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The Effect of Placing Flow-Diverting Stents in Intracranial Collateral Arteries of Miniature Pig

Jiwei Wang, Yanan Ding, Qiuxia Wang, Yanan Wang, Shiqing Mu, Lixin Bi, Youxiang Li

(Beijing Neurosurgical Institute, Capital Medical University, Beijing, China (mainland))

Med Sci Monit 2017; 23:1428-1435

DOI: 10.12659/MSM.900622

BACKGROUND: Flow-diverting stent (FDS) has been suggested as an effective intracranial aneurysm treatment. However, the effects of FDS on collateral branches of an aneurysm parent artery still remain unknown. Thus, the present study aimed to comprehensively evaluate the effects of placing a FDS in the intracranial collateral artery, using a miniature pig animal model.
MATERIAL AND METHODS: Ten healthy miniature pigs were included in the study: one pig was reserved as a control and the remaining nine pigs were placed in three experimental groups: FDS (i.e., Pipeline), LVIS, and Solitaier-AB stent groups. Pigs in the experimental groups were examined by cerebral angiography immediately after stent placement, followed by hemodynamic analyses. In addition, magnetic resonance imaging (MRI) of the brain of pigs in the experimental groups was performed to inspect the brain for obstruction and blood flow. Stents were examined for the growth of neointimas.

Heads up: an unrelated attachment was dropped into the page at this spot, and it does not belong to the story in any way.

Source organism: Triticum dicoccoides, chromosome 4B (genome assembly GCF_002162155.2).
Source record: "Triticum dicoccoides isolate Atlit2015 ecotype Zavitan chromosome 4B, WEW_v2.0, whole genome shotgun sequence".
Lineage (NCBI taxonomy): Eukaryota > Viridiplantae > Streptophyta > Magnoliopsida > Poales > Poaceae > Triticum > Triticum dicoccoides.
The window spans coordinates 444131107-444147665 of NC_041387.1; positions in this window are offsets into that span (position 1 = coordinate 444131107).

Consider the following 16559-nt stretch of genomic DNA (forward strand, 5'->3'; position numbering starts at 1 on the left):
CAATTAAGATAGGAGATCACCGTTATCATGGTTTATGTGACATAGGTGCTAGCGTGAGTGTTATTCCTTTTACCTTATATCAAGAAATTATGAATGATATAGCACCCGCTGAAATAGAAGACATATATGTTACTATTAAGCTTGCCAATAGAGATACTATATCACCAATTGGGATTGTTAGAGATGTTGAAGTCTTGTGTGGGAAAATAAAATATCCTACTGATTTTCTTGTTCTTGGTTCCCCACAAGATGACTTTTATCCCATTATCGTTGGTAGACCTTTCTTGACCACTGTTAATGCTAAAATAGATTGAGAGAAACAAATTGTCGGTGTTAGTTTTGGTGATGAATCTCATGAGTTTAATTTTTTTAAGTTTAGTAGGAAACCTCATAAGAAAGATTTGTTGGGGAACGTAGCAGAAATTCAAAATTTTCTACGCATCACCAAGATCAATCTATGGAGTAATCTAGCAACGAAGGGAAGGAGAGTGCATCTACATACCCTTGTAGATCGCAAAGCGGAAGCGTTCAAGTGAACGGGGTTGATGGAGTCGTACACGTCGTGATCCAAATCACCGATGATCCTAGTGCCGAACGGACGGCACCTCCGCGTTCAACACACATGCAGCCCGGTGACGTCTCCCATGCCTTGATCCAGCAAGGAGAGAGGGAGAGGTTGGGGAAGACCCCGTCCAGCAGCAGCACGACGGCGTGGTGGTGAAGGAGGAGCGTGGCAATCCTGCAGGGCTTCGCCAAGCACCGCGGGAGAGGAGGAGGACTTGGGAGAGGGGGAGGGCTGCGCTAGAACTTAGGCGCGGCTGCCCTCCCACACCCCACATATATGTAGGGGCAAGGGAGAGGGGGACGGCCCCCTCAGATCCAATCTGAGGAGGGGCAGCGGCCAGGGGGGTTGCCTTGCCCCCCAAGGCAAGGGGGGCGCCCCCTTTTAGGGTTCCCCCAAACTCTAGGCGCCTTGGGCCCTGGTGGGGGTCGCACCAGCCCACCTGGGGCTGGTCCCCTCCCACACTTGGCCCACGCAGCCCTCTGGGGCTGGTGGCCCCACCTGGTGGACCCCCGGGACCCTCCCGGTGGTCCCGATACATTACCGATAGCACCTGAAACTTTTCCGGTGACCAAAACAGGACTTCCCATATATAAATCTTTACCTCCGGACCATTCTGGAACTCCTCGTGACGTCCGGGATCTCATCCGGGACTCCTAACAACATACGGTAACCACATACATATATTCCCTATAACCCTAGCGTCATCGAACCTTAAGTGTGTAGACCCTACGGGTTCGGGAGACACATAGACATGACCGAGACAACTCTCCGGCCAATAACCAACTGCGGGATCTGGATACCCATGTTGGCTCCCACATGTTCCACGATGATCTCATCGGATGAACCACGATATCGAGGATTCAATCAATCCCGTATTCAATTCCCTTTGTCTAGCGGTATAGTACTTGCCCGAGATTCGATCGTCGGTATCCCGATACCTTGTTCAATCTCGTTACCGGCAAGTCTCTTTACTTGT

RESULTS: The results showed that neointimas, consisting of smooth muscle cells, collagenous fibers, and macrophages, were 0.67 mm thick on average and partially covered the stent wires. The thickness of neointimas in the FDS group was significantly higher than in the two conventional intracranial stent groups. There was no obvious obstruction identified in collateral arteries where the FDS was placed.
CONCLUSIONS: These results indicated that neointimas in collateral arteries of a miniature pig would be slightly thickened after one month of FDS placement; and FDS was shown to be safe for collateral arteries.

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